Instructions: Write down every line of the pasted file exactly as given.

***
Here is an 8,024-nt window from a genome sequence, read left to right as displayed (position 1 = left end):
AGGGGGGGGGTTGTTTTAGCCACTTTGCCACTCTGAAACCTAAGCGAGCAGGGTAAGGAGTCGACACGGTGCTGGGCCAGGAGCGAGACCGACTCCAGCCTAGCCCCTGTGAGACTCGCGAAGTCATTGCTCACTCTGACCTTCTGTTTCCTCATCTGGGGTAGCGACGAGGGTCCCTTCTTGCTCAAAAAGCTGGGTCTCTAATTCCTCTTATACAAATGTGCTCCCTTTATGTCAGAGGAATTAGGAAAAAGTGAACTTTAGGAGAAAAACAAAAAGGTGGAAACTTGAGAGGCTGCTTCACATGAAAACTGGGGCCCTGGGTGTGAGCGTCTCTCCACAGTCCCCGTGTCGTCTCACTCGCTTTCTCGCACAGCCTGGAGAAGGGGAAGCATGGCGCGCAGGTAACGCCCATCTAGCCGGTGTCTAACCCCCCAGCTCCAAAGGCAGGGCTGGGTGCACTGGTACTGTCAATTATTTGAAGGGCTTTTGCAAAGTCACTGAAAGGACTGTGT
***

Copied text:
Here is an 8,024-nt window from a genome sequence, read left to right as displayed (position 1 = left end):
AGGGGGGGGGTTGTTTTAGCCACTTTGCCACTCTGAAACCTAAGCGAGCAGGGTAAGGAGTCGACACGGTGCTGGGCCAGGAGCGAGACCGACTCCAGCCTAGCCCCTGTGAGACTCGCGAAGTCATTGCTCACTCTGACCTTCTGTTTCCTCATCTGGGGTAGCGACGAGGGTCCCTTCTTGCTCAAAAAGCTGGGTCTCTAATTCCTCTTATACAAATGTGCTCCCTTTATGTCAGAGGAATTAGGAAAAAGTGAACTTTAGGAGAAAAACAAAAAGGTGGAAACTTGAGAGGCTGCTTCACATGAAAACTGGGGCCCTGGGTGTGAGCGTCTCTCCACAGTCCCCGTGTCGTCTCACTCGCTTTCTCGCACAGCCTGGAGAAGGGGAAGCATGGCGCGCAGGTAACGCCCATCTAGCCGGTGTCTAACCCCCCAGCTCCAAAGGCAGGGCTGGGTGCACTGGTACTGTCAATTATTTGAAGGGCTTTTGCAAAGTCACTGAAAGGACTGTGT